T.I.O “Ultra Hike” -Not a fundraising event for the faint of heart!
On April 14th 2018, we as an organization had the humbling experience to see something truly powerful unfold. April 14th was True Impact Outdoors’ first Hike-a-thon through the hills and valleys of the Ozarks in south Missouri. A group of 6 Marines spent 7 weeks preparing, fundraising, and collecting sponsorships for what would be one of the most physically and mentally demanding challenges to date. The hike was to consist of two goals, 1) 26.5 miles and 2) Completed in less than 12 hours. The morning of April 14th started as a typical early spring morning, cool and overcast; moral was high and energy even higher. The Marines gathered in a tight circle, hard to hear the words being said, and without notice or hesitation it began.
It was truly inspirational to see the looks on their faces when they took that first step forward, it was on, and there would be no turning back. Fast forward to mile 6, the temperature had dropped and rain is now mixed with their sweat. The Marines took their first break, regrouped, filled their water, soaked in the view... I overheard one say, "I bet there are so many who wish they could see this view right now" as they looked over the valley in the April mist. It was implied that as they stood on the high point of the mountain looking down that there are men and women who will never be able get to that exact point and see that exact view.
It was at that moment the intensity went through the roof. Out came the portable speaker and it was a mad dash, as we had to now catch up. Mile 7...8...9...10, nothing but sheer determination. Something happened on top of that mountain overlooking the valley, what? We will never know for sure, but a bond was made. Out of that group of Marines, a family emerged.
Mile 13 and ahead of schedule the Marines took their second real break, if break is what you would call it. It was 15 minutes of true selflessness. Atmosphere was nothing shy of brotherhood. After 13 miles I would have expected a lot of moaning and groaning, complaining and struggle. What I witnessed were acts of encouragement and comradery. Passing out water, snacks, helping each other stretch, checking each other over. Not one person was in it for themselves and to see them put others needs ahead of their own was truly moving. Mile 13-20 was nothing shy of some of the worse conditions of the day. The wind had picked up, the clouds thickened, and the boots seemed to get heavier. Surely the complaining would begin by now. Calling it quits would at that point still been a feat in and of its self. Laughter, all I heard was laughter. I asked them what could possibly be so funny? Their reply, EMBRACE THE SUCK BROTHER!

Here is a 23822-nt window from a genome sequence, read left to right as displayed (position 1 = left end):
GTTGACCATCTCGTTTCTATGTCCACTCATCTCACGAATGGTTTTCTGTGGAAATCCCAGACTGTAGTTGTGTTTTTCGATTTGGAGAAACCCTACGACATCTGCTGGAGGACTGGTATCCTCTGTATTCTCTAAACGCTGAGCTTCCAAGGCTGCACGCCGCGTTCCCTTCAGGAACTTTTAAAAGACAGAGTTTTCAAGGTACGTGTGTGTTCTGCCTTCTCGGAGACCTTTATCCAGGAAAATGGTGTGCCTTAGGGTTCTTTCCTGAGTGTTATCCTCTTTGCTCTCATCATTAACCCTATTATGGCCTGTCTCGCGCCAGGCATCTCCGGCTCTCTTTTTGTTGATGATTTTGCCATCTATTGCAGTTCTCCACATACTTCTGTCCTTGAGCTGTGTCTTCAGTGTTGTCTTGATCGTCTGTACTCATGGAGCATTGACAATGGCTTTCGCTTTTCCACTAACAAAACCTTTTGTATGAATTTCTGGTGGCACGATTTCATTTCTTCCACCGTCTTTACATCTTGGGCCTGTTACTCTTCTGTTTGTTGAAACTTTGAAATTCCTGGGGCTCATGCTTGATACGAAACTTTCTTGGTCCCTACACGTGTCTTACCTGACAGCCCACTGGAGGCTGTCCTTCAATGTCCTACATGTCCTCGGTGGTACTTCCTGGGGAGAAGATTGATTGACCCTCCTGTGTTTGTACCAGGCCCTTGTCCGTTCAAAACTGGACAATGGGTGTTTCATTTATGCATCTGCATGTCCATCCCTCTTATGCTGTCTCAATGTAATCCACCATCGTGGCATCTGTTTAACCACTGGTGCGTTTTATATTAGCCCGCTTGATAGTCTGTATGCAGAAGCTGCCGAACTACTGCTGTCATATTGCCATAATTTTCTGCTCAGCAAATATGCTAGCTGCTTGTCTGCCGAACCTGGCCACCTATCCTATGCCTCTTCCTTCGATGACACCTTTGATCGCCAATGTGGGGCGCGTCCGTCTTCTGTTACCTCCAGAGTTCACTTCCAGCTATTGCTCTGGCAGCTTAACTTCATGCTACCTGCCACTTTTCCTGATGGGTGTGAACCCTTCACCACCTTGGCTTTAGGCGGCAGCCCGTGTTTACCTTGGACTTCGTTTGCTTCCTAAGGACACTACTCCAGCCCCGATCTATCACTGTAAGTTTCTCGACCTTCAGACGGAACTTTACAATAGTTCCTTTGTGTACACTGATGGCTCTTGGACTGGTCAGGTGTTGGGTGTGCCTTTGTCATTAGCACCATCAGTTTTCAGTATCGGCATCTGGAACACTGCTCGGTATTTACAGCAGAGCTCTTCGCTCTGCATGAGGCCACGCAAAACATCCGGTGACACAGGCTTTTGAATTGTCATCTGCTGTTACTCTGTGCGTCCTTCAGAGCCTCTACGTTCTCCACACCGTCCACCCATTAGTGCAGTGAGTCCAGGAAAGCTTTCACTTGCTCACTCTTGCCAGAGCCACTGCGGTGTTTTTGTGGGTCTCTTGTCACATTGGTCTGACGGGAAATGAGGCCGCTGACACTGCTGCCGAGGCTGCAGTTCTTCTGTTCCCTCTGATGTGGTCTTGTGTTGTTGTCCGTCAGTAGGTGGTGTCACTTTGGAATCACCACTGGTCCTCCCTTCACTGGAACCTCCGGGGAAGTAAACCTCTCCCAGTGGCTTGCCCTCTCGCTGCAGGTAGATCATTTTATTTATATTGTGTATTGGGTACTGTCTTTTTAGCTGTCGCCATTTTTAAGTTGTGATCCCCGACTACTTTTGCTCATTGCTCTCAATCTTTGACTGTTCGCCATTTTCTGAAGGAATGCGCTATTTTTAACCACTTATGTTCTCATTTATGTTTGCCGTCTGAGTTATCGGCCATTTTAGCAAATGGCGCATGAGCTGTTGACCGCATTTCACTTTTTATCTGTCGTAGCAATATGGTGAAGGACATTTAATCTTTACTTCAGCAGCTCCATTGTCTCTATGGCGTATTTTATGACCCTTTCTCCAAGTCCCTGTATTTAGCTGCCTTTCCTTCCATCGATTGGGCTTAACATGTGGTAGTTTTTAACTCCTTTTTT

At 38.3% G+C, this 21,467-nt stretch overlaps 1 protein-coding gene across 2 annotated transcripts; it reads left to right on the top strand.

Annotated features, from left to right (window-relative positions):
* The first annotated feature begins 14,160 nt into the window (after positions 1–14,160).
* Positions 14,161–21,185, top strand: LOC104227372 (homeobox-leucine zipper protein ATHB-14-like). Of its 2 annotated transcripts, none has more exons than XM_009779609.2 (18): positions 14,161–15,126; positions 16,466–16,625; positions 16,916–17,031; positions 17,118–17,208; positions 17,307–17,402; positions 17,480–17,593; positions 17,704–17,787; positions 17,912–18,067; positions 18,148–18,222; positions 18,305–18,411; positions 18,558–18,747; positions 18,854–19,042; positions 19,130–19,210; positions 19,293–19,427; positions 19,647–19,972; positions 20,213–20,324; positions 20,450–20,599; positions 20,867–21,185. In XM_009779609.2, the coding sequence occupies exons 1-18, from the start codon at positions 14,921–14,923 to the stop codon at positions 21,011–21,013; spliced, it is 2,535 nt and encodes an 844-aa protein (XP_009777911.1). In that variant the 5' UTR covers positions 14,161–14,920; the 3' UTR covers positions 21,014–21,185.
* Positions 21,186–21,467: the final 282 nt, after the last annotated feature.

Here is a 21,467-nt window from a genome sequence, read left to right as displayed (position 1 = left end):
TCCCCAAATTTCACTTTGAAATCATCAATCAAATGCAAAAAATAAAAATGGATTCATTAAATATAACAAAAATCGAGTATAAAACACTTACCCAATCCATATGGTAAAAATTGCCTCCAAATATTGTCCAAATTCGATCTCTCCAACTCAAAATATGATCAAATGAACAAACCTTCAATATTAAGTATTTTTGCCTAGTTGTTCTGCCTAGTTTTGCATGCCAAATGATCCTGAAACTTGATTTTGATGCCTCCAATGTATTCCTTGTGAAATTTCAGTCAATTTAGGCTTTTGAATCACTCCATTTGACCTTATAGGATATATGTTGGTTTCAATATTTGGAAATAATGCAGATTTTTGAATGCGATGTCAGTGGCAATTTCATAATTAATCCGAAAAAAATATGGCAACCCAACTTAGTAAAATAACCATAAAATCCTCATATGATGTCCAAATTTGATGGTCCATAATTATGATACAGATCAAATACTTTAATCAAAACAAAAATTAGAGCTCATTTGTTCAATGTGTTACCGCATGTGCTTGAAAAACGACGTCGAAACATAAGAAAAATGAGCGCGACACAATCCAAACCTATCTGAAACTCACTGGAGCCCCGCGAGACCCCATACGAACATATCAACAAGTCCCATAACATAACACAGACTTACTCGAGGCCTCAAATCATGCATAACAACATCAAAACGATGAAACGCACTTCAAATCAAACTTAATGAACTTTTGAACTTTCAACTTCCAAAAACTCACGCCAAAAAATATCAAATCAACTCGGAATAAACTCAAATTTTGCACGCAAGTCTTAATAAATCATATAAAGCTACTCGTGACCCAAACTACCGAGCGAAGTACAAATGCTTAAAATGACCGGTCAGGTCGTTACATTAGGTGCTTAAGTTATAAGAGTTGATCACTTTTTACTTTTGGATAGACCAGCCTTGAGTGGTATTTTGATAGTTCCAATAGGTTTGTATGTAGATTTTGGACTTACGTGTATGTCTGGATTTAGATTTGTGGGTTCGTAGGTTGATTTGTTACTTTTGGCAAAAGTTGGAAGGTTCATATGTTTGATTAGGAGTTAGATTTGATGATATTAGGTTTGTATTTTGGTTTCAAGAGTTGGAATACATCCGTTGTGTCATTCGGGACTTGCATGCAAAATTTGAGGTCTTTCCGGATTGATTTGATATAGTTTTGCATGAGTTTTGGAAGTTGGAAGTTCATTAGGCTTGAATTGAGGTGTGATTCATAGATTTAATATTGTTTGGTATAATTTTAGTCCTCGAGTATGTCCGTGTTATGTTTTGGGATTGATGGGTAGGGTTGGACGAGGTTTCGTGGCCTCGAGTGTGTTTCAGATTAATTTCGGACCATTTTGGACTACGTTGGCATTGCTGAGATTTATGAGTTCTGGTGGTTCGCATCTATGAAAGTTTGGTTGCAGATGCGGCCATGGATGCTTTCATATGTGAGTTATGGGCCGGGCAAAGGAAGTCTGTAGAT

Mile 20, with 6 more miles to go and the Marines take their last scheduled break. As they sit in the circle, we are in awe at not what they are overcoming but how they are doing it. They again stretched each other out, rubbed sore muscles, helped change each other’s socks, and ensured each had enough water in their packs to finish strong. How can they ever be able to finish this? There's no way! As we began trailing them a loud yell lets out, "Failure is NOT an option!" The American flag they have been carrying changes hands one last time, this time to the Marine who identified she was diagnosed with pneumonia last week from the hands of the Marine who told us at mile 10 she has consultation for hip surgery the following week. Cresting the final incline, the Marines are now in pain, unbearable, excruciating pain. Agony is written all over their faces. They have now broken up in to 3 teams of 2 walking side by side. Each have found that one specific person in the group to push them the last mile. Crossing the finish line was with these Marines is a memory I will never forget. They came, they saw, and they conquered. Collapsing to the ground with smiles on their faces and tears in their eyes, they made it. Mission accomplished and a job well done Marines. When asked why they did what they did, why they put their bodies through such pain and the minds through such a challenge their response was simple, "There are people in this world who would give their lives to walk just one more mile and live with this pain every day, who are we to complain about 26.5 miles?" Over all it wasn't 26.5 miles in 12 hours, it was actually 28.9 miles in 10 1/2 hours. Goals? They crushed them. Dreams? They live them. Family? They are!
Thank you to all the donors and for all of the support from family and friends to make this possible. Our goal was to raise $2,500 for a handicap accessible hunting blind. With your support we far exceeded that and raised a total of $6,200. There is power behind passion and it was your passion and support that carried us through. TOGETHER STRONG… TOGETHER UNBROKEN!